SIGAR Reports That Afghan Bases Can’t Be Maintained After Handoff

SIGAR found a team of Afghan technicians being trained to maintain heating and air conditioning units in Kabul in October, 2011.

The Special Inspector General for Afghanistan Reconstruction (SIGAR) released its quarterly report (pdf) this week. Along with the report, it issued an audit (pdf) with the long title “Afghan National Security Forces Facilities: Concerns With Funding, Oversight, and Sustainability for Operation and Maintenance”. What SIGAR has found is that the massive investment that we have made in building military bases and training facilities is likely to be wasted because Afghanistan will be incapable of maintaining those bases after they have been handed over into Afghan control.

The audit report provides some context for the investigation:

A key objective of coalition efforts in Afghanistan is to build the country’s capacity to provide for its own security by training and equipping the Afghan National Security Forces (ANSF), which consist of the Afghan National Army (ANA) and the Afghan National Police (ANP). Between fiscal years 2002 and 2012, the U.S. Congress appropriated $52.15 billion to equip, train, base, and sustain the ANSF. Approximately $11.7 billion of this amount has been appropriated for the construction of ANSF facilities. In our prior audits of U.S.-funded ANSF construction projects, we expressed concerns about the Afghan government’s ability to sustain these facilities in the absence of U.S. and coalition support, thus risking that U.S. investment will not be sustained after an expected significant decrease in international support after 2014.

In February 2011, the North Atlantic Treaty Organization Training Mission-Afghanistan (NTM-A) developed a plan to transition operation and maintenance (O&M) of ANSF facilities to the Afghan government by the end of 2014. In an effort to ensure that facilities are maintained until the ANSF is capable of doing so, NTM-A obligated $800 million to fund these services for Afghan army and police facilities across Afghanistan. In July 2010, the U.S. Army Corps of Engineers (USACE) awarded two firm-fixed-price contracts to ITT Exelis Systems Corporation (Exelis) to provide O&M for facilities in northern and southern Afghanistan. The contract covering facilities in the northern provinces is valued at $450 million and the contract covering the southern provinces at $350 million. The services include the O&M of buildings, structures, and utility systems and pest control. The contracts also require Exelis to train ANSF workers on the trade skills required for O&M.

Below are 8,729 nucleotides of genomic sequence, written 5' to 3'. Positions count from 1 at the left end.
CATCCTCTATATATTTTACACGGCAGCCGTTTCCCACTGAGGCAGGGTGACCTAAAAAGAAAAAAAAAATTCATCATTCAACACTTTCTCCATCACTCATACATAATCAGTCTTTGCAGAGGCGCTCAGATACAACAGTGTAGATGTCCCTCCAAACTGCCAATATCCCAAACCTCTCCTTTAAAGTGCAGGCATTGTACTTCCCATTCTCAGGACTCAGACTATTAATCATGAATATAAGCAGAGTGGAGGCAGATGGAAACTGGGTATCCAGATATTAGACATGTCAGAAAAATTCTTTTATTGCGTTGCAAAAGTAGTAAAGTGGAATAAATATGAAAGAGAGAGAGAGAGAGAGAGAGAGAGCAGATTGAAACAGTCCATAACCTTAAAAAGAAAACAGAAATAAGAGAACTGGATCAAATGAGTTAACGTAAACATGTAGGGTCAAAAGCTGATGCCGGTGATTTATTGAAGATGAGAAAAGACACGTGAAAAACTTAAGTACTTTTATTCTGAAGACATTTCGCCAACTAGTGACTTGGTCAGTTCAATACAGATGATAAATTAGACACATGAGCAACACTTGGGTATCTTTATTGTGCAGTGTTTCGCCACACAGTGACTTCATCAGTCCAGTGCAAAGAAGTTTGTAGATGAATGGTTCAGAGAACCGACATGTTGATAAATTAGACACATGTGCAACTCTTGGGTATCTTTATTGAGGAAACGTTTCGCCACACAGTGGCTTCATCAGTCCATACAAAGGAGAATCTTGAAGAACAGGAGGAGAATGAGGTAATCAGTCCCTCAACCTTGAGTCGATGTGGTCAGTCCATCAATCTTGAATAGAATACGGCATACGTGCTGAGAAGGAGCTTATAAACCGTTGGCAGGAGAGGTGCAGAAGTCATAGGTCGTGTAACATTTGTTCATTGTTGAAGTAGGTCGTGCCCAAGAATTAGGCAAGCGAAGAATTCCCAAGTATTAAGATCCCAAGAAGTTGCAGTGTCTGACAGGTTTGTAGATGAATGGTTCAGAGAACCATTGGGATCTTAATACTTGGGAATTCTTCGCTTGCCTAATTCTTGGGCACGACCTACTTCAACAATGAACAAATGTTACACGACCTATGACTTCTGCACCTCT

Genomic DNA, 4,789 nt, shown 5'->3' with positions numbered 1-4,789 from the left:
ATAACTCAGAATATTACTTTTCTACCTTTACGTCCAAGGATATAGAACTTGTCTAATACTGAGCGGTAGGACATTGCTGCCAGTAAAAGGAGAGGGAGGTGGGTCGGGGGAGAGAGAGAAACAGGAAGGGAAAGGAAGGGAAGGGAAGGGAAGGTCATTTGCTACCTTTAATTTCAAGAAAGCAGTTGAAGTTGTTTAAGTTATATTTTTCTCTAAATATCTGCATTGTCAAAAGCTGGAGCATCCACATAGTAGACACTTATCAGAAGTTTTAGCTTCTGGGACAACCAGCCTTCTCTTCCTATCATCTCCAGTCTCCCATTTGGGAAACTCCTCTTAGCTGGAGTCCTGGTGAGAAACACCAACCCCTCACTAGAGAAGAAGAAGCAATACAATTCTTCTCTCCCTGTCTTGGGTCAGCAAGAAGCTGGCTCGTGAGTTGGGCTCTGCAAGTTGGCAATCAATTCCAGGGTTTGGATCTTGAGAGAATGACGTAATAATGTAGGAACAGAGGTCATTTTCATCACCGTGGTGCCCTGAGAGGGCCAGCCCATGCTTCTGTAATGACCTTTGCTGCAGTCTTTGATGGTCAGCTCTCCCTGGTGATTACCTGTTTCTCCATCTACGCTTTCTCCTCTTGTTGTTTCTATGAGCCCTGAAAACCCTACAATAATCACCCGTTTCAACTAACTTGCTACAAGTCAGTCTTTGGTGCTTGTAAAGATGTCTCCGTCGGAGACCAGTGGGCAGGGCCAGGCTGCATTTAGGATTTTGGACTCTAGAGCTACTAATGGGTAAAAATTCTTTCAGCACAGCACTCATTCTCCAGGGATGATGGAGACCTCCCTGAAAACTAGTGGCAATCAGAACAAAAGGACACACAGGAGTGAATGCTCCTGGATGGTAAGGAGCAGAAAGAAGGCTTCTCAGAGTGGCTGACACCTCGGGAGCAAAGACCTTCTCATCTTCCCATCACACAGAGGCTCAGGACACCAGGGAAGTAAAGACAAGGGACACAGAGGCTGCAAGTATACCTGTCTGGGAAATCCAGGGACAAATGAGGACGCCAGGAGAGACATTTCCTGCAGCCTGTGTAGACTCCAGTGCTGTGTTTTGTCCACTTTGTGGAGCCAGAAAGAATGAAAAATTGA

What SIGAR is telling us is that we have invested over $50 billion since 2002 in the training fiasco and that a bit over 20% of that money, or just under $12 billion, has been spent in the construction of facilities for the Afghan security forces to use. It never occurred to the geniuses at NATO that our forces would leave some day and put the Afghans in charge of $12 billion worth of facilities, and so it wasn’t until the middle of 2010 that any steps were taken to prepare the Afghans to maintain the facilities.

Of course, our outsourcing mentality long ago stripped the military of its own operations and maintenance capabilities, so we had to outsource even the training for operations and maintenance. It should come as little surprise then, that this effort is an abject failure: Read more

US Wasting Money on Afghanistan Infrastructure While US Infrastructure Continues Decline

Joshua Foust tweeted a link to a story in today’s Washington Post about the most recent report from the Special Inspector General for Afghanistan Reconstruction. Foust’s tweet succinctly summed up the situation: “#SIGAR body slams the war in Afghanistan… again, and no one will probably ever care.” He followed that up with more: “This will destroy you if you dwell on it too much, but the blithe way DC encourages zero memory and zero accountability really is awful.”

Coming on the heels of the exposure of General William Caldwell’s disgusting 2010 coverup of hellish conditions at Afghanistan’s Dawood National Military Hospital in Kabul, it’s hard to see how Foust can be wrong in his pessimism. Where was the outrage over such horrid coniditions? Why is Caldwell still in the military?

The SIGAR report eviscerates the US counterinsurgency strategy that is based on the assumption that building a Western type of “infrastructure” will produce an Afghan populace that develops such adulation for the purveyors of such cultural “improvement” that they will immediately in fall in line with all other desires of the West.

The Post story opens:

A U.S. initiative to spend hundreds of millions of dollars on construction projects in Afghanistan, originally pitched as a vital tool in the military campaign against the Taliban, is running so far behind schedule that it will not yield benefits until most U.S. combat forces have departed the country, according to a government inspection report to be released Monday.

A few paragraphs later, we get more of the explanation of how the strategy was supposed to work:

Many U.S. military commanders, diplomats and reconstruction experts have long believed that large infrastructure projects were essential to fixing Iraq and Afghanistan.

The next sentence, however, suggests that David Petraeus saw through this strategy and understood what really mattered in the “battle for hearts and minds”: Read more